GABAPENTIN- gabapentin tablet
Denton Pharma, Inc. DBA Northwind Pharmaceuticals
Gabapentin is indicated for:
- Management of postherpetic neuralgia in adults
- Adjunctive therapy in the treatment of partial onset seizures, with and without secondary generalization, in adults and pediatric patients 3 years and older with epilepsy
In adults with postherpetic neuralgia, gabapentin may be initiated on Day 1 as a single 300 mg dose, on Day 2 as 600 mg/day (300 mg two times a day), and on Day 3 as 900 mg/day (300 mg three times a day). The dose can subsequently be titrated up as needed for pain relief to a dose of 1,800 mg/day (600 mg three times a day). In clinical studies, efficacy was demonstrated over a range of doses from 1,800 mg/day to 3,600 mg/day with comparable effects across the dose range; however, in these clinical studies, the additional benefit of using doses greater than 1,800 mg/day was not demonstrated.
Patients 12 years of age and above
The starting dose is 300 mg three times a day. The recommended maintenance dose of Gabapentin is 300 mg to 600 mg three times a day. Dosages up to 2,400 mg/day have been well tolerated in long-term clinical studies. Doses of 3,600 mg/day have also been administered to a small number of patients for a relatively short duration, and have been well tolerated. Administer Gabapentin three times a day using 600 mg or 800 mg tablets. The maximum time between doses should not exceed 12 hours.
Pediatric Patients Age 3 to 11 years
The starting dose range is 10 mg/kg/day to 15 mg/kg/day, given in three divided doses, and the recommended maintenance dose reached by upward titration over a period of approximately 3 days. The recommended maintenance dose of Gabapentin in patients 3 to 4 years of age is 40 mg/kg/day, given in three divided doses. The recommended maintenance dose of Gabapentin in patients 5 to 11 years of age is 25 mg/kg/day to 35 mg/kg/day, given in three divided doses. Gabapentin may be administered as the oral tablet. Dosages up to 50 mg/kg/day have been well tolerated in a long-term clinical study. The maximum time interval between doses should not exceed 12 hours.
Dosage adjustment in patients 12 years of age and older with renal impairment or undergoing hemodialysis is recommended, as follows (see dosing recommendations above for effective doses in each indication):
TABLE 1. Gabapentin Dosage Based on Renal Function
|Renal Function Creatinine Clearance (mL/min)||Total Daily Dose Range (mg/day)||Dose Regimen (mg)|
|≥ 60||900 to 3,600||300 TID||400 TID||600 TID||800 TID||1,200 TID|
|>30 to 59||400 to 1,400||200 BID||300 BID||400 BID||500 BID||700 BID|
|>15 to 29||200 to 700||200 QD||300 QD||400 QD||500 QD||700 QD|
|15 a||100 to 300||100 QD||125 QD||150 QD||200 QD||300 QD|
|Post-Hemodialysis Supplemental Dose (mg) b|
|Hemodialysis||125 b||150 b||200 b||250 b||350 b|
|TID = Three times a day; BID = Two times a day; QD = Single daily dose a For patients with creatinine clearance <15 mL/min, reduce daily dose in proportion to creatinine clearance (e.g., patients with a creatinine clearance of 7.5 mL/min should receive one-half the daily dose that patients with a creatinine clearance of 15 mL/min receive). b Patients on hemodialysis should receive maintenance doses based on estimates of creatinine clearance as indicated in the upper portion of the table and a supplemental post-hemodialysis dose administered after each 4 hours of hemodialysis as indicated in the lower portion of the table.|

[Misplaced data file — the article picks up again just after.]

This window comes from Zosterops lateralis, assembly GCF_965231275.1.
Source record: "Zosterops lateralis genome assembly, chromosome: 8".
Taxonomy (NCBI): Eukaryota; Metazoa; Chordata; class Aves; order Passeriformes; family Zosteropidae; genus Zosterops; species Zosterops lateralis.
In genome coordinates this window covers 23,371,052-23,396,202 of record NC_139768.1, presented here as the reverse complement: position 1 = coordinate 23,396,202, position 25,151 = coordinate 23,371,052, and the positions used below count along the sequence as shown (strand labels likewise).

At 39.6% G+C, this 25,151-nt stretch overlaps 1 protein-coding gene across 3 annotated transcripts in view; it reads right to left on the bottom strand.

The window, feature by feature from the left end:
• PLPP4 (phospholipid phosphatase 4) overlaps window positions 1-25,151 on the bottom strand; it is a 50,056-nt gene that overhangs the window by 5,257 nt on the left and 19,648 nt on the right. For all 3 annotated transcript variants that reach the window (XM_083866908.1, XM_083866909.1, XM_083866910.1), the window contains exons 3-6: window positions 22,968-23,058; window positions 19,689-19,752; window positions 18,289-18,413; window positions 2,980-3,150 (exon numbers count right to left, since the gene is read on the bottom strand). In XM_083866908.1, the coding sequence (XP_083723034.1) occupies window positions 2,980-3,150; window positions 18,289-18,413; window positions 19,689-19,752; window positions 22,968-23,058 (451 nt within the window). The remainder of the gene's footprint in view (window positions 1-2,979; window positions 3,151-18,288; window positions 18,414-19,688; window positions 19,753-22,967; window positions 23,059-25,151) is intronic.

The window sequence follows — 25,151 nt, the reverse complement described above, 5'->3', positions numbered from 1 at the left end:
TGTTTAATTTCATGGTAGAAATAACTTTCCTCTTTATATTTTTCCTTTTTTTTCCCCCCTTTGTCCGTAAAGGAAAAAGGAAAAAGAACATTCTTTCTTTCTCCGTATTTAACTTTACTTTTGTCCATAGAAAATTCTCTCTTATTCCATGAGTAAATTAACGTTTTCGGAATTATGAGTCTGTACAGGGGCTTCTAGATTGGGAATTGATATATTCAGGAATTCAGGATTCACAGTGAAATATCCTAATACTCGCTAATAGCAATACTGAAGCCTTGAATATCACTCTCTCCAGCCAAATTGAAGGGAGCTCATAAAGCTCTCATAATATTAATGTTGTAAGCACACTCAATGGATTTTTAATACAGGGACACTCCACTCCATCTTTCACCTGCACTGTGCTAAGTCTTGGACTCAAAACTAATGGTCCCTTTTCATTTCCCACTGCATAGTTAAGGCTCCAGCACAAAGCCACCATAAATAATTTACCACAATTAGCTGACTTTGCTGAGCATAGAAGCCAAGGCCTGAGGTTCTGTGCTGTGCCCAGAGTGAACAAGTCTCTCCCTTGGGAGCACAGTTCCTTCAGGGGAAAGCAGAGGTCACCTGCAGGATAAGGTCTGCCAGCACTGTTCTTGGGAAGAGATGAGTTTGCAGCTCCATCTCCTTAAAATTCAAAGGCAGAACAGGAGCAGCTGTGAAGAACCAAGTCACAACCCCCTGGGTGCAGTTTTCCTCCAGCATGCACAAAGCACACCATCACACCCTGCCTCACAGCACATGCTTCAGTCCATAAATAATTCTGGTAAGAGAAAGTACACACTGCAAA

Creatinine clearance (CLCr) is difficult to measure in outpatients. In patients with stable renal function, creatinine clearance can be reasonably well estimated using the equation of Cockcroft and Gault:
The use of Gabapentin in patients less than 12 years of age with compromised renal function has not been studied.
Because elderly patients are more likely to have decreased renal function, care should be taken in dose selection, and dose should be adjusted based on creatinine clearance values in these patients.
Administer Gabapentin orally with or without food.
Inform patients that, should they divide the scored 600 mg or 800 mg Gabapentin tablet in order to administer a half-tablet, they should take the unused half-tablet as the next dose. Half-tablets not used within 28 days of dividing the scored tablet should be discarded. If the Gabapentin dose is reduced, discontinued, or substituted with an alternative medication, this should be done gradually over a minimum of 1 week (a longer period may be needed at the discretion of the prescriber).
- 600 mg: White to off white elliptical film coated tablets with “G/6” debossed on one side and scored on both sides
- 800 mg: White to off white elliptical film coated tablets with “G/8” debossed on one side and scored on both sides
Gabapentin is contraindicated in patients who have demonstrated hypersensitivity to the drug or its ingredients.
Drug Reaction with Eosinophilia and Systemic Symptoms (DRESS), also known as multiorgan hypersensitivity, has occurred with Gabapentin. Some of these reactions have been fatal or life-threatening. DRESS typically, although not exclusively, presents with fever, rash, and/or lymphadenopathy, in association with other organ system involvement, such as hepatitis, nephritis, hematological abnormalities, myocarditis, or myositis sometimes resembling an acute viral infection. Eosinophilia is often present. This disorder is variable in its expression, and other organ systems not noted here may be involved.
It is important to note that early manifestations of hypersensitivity, such as fever or lymphadenopathy, may be present even though rash is not evident. If such signs or symptoms are present, the patient should be evaluated immediately. Gabapentin should be discontinued if an alternative etiology for the signs or symptoms cannot be established.
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